The Researcher-Participant Relationship in Action Research: A Case Study Involving Australian Project Managers

International Association of Technology, Education and Development (IATED)
Publication Type:
Conference Proceeding
ICERI2013 Proceedings, 2013, pp. 6042 - 6049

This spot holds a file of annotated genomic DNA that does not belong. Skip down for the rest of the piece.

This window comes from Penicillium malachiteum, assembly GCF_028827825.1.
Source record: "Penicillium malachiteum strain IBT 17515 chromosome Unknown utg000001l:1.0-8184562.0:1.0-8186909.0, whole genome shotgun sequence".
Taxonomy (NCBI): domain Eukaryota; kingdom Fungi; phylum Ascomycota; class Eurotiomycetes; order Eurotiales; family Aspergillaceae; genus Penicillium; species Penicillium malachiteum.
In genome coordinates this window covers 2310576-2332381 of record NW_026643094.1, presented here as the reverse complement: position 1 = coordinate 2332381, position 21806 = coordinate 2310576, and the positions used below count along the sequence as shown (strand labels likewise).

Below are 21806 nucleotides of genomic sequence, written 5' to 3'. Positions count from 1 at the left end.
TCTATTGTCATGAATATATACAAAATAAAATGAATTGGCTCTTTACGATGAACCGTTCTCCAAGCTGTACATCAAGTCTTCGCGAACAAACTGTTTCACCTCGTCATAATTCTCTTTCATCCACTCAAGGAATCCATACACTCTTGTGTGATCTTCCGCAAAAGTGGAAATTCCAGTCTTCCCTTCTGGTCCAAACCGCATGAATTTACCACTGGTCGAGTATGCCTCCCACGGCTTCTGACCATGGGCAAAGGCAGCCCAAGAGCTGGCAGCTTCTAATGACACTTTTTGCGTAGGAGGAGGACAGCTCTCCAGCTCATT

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The leading question which will be explored in this paper is how does an action researcher determine what is required from their informants to meet the research brief, and once identified and engaged, how to develop appropriate relationships to ensure the quality of the research outcomes. This question will be explored through examining a recent action research project which was aimed at identifying how project managers in Australia share knowledge while managing projects. The way in which knowledge is acquired and exchanged when managing projects was undertaken using a four-staged action research cycle that involved regular interventions in the project manager's workplace. The interventions involved the researcher conducting one-on-one convergent interviews followed by individual observation days. During these interventions the role of the research informant evolved from being an informant to taking on the role of a research partner. This evolution is evident as the research informants were invited to participate in a final intervention. This intervention was framed as a Focus Group meeting where a review was undertaken into how a tool developed by the researcher to facilitate knowledge exchange was implemented by the research partners. Throughout the action research cycles the research informant was required to complete a reflective journal to capture lessons that were learnt during the research. One of the outcomes of this paper will be an increased awareness of the relationship between a researcher and their informants, and how this role may evolve as demonstrated through an action research project.
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